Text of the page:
Because of CBD I Hiked a Mountain
Written by Michele Vieux
Let me tell you a little tale about my journey with a bum knee, the pain of pain management, all the treatments that DIDN’T work and the relief I’ve found by conducting my case study of one. I hope my findings can help you or someone you love eliminate a debilitating condition from their lives and let them live freely once again.
It all started back in 1998, which is when I tore the anterior cruciate ligament (ACL) in my left knee playing soccer. Normally an ACL tear is a routine injury and surgery to repair and that is what I had done to my right knee two years before. But I was told it wasn’t necessary to have another surgery and I would be able to remain active and have full function if I just strengthened the musculature around the joint. So that’s what I did.
Knowing what a time-consuming pain rehab is, I chose to give it a go without repair. And it worked to a point. I made it nearly fifteen years without an ACL – playing soccer, mountain biking, running, hiking and even competing in the CrossFit Games three years. But then it all started to fall apart – and quite literally – when dislocations became the norm. Like I’d just be walking across the gym and then suddenly be on the floor in extreme pain with my lower leg hanging off to the side.
The years of wear and tear on my joint left nothing but mangled meniscus and completely worn out articular cartilage (the cartilage that caps the end of the bone) on the femur and as I’d later find out, my hip capsule as well. It turns out that problems work their way up the chain.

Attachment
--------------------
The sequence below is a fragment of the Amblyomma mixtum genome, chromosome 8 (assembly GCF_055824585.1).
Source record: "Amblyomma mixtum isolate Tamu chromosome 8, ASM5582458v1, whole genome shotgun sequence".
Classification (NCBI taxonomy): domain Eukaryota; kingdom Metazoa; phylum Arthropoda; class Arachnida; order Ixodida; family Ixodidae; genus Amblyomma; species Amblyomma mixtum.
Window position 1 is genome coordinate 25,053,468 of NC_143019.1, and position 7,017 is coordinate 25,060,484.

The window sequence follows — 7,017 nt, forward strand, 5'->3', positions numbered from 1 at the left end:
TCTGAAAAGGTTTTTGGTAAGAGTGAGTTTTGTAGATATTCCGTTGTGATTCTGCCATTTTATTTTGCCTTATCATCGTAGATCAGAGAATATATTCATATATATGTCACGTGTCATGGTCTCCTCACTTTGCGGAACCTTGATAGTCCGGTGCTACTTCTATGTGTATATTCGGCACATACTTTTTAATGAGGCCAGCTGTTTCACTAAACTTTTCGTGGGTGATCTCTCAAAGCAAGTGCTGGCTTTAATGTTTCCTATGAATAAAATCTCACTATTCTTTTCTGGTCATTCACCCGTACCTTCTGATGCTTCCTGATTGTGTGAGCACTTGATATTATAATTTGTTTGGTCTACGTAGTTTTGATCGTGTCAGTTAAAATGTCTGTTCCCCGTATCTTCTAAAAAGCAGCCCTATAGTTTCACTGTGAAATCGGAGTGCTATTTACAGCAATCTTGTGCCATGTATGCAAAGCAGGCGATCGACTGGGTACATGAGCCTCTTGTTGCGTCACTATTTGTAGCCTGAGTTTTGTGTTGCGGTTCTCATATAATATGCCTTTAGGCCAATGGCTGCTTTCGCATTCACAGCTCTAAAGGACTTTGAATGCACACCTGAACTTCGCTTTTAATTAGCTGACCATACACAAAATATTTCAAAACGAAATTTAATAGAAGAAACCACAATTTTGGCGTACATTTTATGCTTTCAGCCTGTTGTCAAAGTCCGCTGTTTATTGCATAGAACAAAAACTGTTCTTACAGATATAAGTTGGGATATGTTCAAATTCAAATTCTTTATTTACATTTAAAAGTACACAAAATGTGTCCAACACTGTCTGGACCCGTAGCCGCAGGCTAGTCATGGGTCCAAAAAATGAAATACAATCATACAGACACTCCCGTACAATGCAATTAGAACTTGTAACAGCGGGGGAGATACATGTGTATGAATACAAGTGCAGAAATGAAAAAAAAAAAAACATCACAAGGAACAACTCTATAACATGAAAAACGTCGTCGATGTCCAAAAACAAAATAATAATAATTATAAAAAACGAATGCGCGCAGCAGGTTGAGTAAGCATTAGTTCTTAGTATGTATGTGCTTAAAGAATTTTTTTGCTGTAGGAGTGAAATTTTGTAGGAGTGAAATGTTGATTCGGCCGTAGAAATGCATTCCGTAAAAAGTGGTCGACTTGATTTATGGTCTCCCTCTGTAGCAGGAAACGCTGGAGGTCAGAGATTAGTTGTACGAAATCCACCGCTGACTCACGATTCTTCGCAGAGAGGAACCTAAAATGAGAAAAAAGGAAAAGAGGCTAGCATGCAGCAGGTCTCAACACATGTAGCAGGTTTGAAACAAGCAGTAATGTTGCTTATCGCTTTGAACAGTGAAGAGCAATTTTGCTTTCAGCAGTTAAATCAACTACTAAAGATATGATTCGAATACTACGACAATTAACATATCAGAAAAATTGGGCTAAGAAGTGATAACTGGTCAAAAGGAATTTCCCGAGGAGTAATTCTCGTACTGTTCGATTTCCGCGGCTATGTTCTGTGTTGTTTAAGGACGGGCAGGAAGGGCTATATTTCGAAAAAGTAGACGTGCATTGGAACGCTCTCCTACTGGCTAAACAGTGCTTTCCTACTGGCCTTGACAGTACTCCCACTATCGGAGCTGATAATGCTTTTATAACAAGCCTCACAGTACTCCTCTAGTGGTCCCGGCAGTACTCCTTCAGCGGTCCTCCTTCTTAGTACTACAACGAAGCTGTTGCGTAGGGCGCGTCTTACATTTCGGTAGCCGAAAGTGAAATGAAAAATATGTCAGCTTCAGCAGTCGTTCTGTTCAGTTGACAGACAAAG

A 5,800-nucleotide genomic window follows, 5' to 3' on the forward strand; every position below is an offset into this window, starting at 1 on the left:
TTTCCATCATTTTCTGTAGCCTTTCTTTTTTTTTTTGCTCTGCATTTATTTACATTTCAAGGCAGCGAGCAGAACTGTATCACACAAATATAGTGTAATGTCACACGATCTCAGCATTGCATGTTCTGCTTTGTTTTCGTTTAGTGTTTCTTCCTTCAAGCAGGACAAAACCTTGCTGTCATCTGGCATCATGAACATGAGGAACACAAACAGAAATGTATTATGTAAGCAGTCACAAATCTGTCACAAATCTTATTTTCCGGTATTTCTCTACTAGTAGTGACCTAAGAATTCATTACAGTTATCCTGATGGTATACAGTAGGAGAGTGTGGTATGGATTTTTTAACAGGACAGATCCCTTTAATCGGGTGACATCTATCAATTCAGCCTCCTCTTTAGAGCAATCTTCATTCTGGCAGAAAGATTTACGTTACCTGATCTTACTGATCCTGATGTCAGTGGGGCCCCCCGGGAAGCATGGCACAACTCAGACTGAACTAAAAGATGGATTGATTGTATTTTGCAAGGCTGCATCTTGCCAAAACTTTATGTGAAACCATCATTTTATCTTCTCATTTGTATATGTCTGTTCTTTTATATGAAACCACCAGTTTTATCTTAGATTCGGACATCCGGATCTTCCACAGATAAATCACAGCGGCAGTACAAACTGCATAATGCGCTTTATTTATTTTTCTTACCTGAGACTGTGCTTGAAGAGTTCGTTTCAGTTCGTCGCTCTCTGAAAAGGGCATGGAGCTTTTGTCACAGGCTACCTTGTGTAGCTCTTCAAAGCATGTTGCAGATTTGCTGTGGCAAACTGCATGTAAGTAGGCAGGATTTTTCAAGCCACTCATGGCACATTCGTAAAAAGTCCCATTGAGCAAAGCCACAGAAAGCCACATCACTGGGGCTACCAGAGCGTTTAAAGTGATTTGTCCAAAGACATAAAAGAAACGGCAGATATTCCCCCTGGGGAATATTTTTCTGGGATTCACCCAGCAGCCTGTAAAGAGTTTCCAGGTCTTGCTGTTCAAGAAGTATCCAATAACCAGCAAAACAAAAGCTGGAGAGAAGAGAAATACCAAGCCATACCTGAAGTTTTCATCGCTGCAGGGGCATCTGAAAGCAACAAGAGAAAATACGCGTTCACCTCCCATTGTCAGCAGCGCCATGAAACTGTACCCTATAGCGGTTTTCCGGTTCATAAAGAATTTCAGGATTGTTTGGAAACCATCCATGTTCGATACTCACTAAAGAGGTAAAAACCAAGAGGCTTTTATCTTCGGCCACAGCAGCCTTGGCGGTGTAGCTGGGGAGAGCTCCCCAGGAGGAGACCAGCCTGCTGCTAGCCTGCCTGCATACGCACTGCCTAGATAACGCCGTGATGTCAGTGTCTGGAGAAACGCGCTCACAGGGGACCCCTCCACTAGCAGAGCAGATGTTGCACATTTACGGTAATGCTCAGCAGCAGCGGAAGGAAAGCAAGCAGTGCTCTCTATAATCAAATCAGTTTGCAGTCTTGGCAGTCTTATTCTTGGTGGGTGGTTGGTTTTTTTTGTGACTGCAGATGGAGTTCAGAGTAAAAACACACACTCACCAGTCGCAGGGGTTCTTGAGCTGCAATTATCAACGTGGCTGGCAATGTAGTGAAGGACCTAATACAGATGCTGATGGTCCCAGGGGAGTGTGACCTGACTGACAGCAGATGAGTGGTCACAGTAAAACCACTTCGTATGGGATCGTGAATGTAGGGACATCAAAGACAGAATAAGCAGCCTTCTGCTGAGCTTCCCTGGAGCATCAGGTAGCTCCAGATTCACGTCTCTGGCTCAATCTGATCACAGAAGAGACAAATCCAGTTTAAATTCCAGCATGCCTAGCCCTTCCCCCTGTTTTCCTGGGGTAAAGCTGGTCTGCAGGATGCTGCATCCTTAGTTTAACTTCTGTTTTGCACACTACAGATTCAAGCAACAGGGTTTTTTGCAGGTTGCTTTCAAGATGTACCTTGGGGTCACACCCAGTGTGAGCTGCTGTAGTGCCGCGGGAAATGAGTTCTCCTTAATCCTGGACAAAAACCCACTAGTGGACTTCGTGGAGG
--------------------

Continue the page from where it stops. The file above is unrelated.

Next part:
I was in constant pain and the only way I knew to ease it was with ice and ibuprofen. A lot of ibuprofen, which didn’t feel so nice on my stomach. And sadly, I once gave myself frostbite from constant and aggressive icing. Besides addressing the pain, I needed to be fully functional, once again.
So in 2012 I finally had ACL reconstruction which also included a meniscectomy of the medial and half the lateral meniscus along with microfracture surgery to repair the damage to the head of the femur. Microfracture recovery is a long process where you start out being “non weight bearing” for six to eight weeks. That combined with the fact that my knee’s anatomy had been so jacked up for so long, rehab and recovery were a long, slow process.
Even though I was supposedly on the mend from the surgery, it was one of the darkest times I have experienced. The pain (mostly from inflammation) was so intense that it was crippling. Literally. There were actually many times that I thought I would walk with a limp for the rest of my life and never be able to enjoy the activities that once filled my time.
I couldn’t be away from ice or ibuprofen for more than an hour or my knee would blow up. I had to take stairs by crawling up and hopping down and it was nearly impossible for me to walk more than a block due to severe pain and inflammation. Osteoarthritis and microfracture surgery had taken their toll in a direct assault on my left knee.
It took over a year of almost daily medical appointments, physical therapy multiple times a week with my “physical terrorist”, many alternative treatments tried (massage, acupuncture, float tank, meditation, herbal remedies both pasted on and consumed), and certainly thousands of dollars spent before I was about to give in to another surgery – this time lateral release and arthroscopy to clean up scar tissue. As a last resort, I called my friend, Kelly Starrett, the famed Physical Therapist, author and vlogger, and thanks to a tearfully painful session with him, I cancelled my surgery and was finally able to go about a “normal” existence, which to me, meant being pain-free and being able to participate in everyday activities like walking on the beach and parking more than a block away from the restaurant.